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From Ted Dunning <ted.dunn...@gmail.com>
Subject Re: RandomAccessSparseVector setting 1.0 in 2 dims for 1 feature value?
Date Fri, 29 Nov 2013 09:30:30 GMT
The default with the Mahout encoders is two probes.  This is unnecessary
with the intercept term, of course, if you protect the intercept term from
other updates, possible by encoding other data using a view of the original
feature vector.

For each probe, a different hash is used so each value is put into multiple
locations.  Multiple probes are useful in general to decrease the effect of
the reduced dimensionality of the hashed representation.



On Fri, Nov 29, 2013 at 1:14 AM, Paul van Hoven <paul.van.hoven@gmail.com>wrote:

> For an example program using mahout I use the donut.csv sample data
> from the project (
>
> https://svn.apache.org/repos/asf/mahout/trunk/examples/src/main/resources/donut.csv
> ). My code looks like this:
>
>     import org.apache.mahout.math.RandomAccessSparseVector;
>     import org.apache.mahout.math.Vector;
>     import org.apache.mahout.vectorizer.encoders.FeatureVectorEncoder;
>     import org.apache.mahout.vectorizer.encoders.StaticWordValueEncoder;
>     import com.csvreader.CsvReader;
>
>     public class Runner {
>
>     //Set the path accordingly!
>     public static final String csvInputDataPath = "/path/to/donut.csv";
>
>     public static void main(String[] args) {
>
>     FeatureVectorEncoder encoder = new StaticWordValueEncoder("features");
>     ArrayList<RandomAccessSparseVector> featureVectors =
>      new ArrayList<RandomAccessSparseVector>();
>     try {
>     CsvReader csvReader = new CsvReader(csvInputDataPath);
>     csvReader.readHeaders();
>     while( csvReader.readRecord() ) {
>     Vector featureVector = new RandomAccessSparseVector(30);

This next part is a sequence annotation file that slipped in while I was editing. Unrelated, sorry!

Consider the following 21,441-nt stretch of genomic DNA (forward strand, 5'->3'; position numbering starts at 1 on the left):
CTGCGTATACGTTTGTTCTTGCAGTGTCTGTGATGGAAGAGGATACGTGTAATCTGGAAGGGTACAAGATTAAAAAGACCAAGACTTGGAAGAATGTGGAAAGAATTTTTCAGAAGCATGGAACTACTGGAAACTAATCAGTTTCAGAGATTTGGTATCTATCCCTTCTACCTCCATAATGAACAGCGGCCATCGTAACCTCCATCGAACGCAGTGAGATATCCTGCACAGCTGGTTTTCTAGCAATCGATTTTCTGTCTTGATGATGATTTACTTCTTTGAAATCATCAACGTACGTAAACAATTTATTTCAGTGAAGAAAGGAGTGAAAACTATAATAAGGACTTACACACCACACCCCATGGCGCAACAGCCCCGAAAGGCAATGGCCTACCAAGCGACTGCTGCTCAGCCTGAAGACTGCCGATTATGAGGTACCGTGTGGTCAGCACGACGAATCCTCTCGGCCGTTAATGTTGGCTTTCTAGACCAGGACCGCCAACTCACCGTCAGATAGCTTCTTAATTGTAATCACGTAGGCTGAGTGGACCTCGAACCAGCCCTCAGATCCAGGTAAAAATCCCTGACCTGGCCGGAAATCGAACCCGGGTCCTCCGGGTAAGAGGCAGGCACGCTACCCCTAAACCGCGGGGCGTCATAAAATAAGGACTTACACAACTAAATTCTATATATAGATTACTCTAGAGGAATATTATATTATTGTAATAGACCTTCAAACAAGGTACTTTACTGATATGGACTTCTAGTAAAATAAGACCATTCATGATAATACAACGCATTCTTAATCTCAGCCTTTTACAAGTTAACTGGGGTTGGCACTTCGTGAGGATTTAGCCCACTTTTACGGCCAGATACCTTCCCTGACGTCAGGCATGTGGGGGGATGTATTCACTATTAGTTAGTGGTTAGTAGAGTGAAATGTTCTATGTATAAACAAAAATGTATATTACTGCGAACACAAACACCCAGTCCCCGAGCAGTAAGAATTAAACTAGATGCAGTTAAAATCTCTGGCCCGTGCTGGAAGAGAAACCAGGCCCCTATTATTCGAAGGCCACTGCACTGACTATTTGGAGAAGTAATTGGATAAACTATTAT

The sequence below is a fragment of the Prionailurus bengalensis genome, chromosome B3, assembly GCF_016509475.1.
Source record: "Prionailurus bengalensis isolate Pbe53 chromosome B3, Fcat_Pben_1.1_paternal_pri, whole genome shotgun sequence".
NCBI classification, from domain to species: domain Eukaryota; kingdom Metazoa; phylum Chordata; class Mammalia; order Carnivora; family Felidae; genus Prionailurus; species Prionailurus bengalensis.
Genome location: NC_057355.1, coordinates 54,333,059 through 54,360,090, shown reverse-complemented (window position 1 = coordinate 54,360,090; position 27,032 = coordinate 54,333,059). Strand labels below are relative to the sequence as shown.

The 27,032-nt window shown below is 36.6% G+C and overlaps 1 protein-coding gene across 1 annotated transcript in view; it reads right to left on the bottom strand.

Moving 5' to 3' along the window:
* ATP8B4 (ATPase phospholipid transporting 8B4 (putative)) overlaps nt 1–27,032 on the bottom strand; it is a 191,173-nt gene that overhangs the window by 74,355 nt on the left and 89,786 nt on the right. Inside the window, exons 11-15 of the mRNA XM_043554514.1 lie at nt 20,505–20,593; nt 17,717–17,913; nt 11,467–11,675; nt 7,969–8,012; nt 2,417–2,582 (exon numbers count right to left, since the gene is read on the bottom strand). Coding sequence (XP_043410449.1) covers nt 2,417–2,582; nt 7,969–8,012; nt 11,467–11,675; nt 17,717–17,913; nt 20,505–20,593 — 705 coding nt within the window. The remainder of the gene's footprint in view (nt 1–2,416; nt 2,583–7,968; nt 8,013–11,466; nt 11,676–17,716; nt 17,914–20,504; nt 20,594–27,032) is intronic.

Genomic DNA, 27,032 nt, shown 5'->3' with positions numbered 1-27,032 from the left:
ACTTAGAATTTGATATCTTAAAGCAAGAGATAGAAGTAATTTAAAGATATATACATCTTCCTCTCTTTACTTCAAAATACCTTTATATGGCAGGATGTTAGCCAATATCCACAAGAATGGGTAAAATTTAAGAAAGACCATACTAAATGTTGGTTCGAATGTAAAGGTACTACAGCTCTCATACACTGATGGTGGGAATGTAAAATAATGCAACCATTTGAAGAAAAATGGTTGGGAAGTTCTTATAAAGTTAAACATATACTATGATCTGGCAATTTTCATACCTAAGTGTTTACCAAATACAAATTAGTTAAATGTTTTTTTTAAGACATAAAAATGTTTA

>     featureVector.set(0, new Double(csvReader.get("x")));
>     featureVector.set(1, new Double(csvReader.get("y")));
>     featureVector.set(2, new Double(csvReader.get("c")));
>     featureVector.set(3, new Integer(csvReader.get("color")));
>     System.out.println("Before: " + featureVector.toString());
>     encoder.addToVector(csvReader.get("shape").getBytes(),
>     featureVector);
>     System.out.println(" After: " + featureVector.toString());
>     featureVectors.add((RandomAccessSparseVector) featureVector);
>     }
>     } catch(Exception e) {
>     e.printStackTrace();
>     }
>
>     System.out.println("Program is done.");
>     }
>
>     }
>
>
> What confuses me is the following output (one sample):
>
>     Before:
> {0:0.923307513352484,1:0.0135197141207755,2:0.644866125183976,3:2.0}
>      After:
> {0:0.923307513352484,1:0.0135197141207755,2:0.644866125183976,3:2.0,29:1.0,25:1.0}
>
> As you can see, I added just one value "shape" to the vector. However
> two dimensions of this vector are encoded with 1.0. On the other hand,
> for some other data I get the output
>
>     Before:
> {0:0.711011884035543,1:0.909141522599384,2:0.46035073663368,3:2.0}
>      After:
> {0:0.711011884035543,1:0.909141522599384,2:0.46035073663368,3:3.0,16:1.0}
>
> Why? I would expect that _always_ only one dimension gets occupied by
> 1.0 as this is the standard case for categorial encoding. This way
> this seems to be wrong.
>
> Thanks in advance,
> Paul
>

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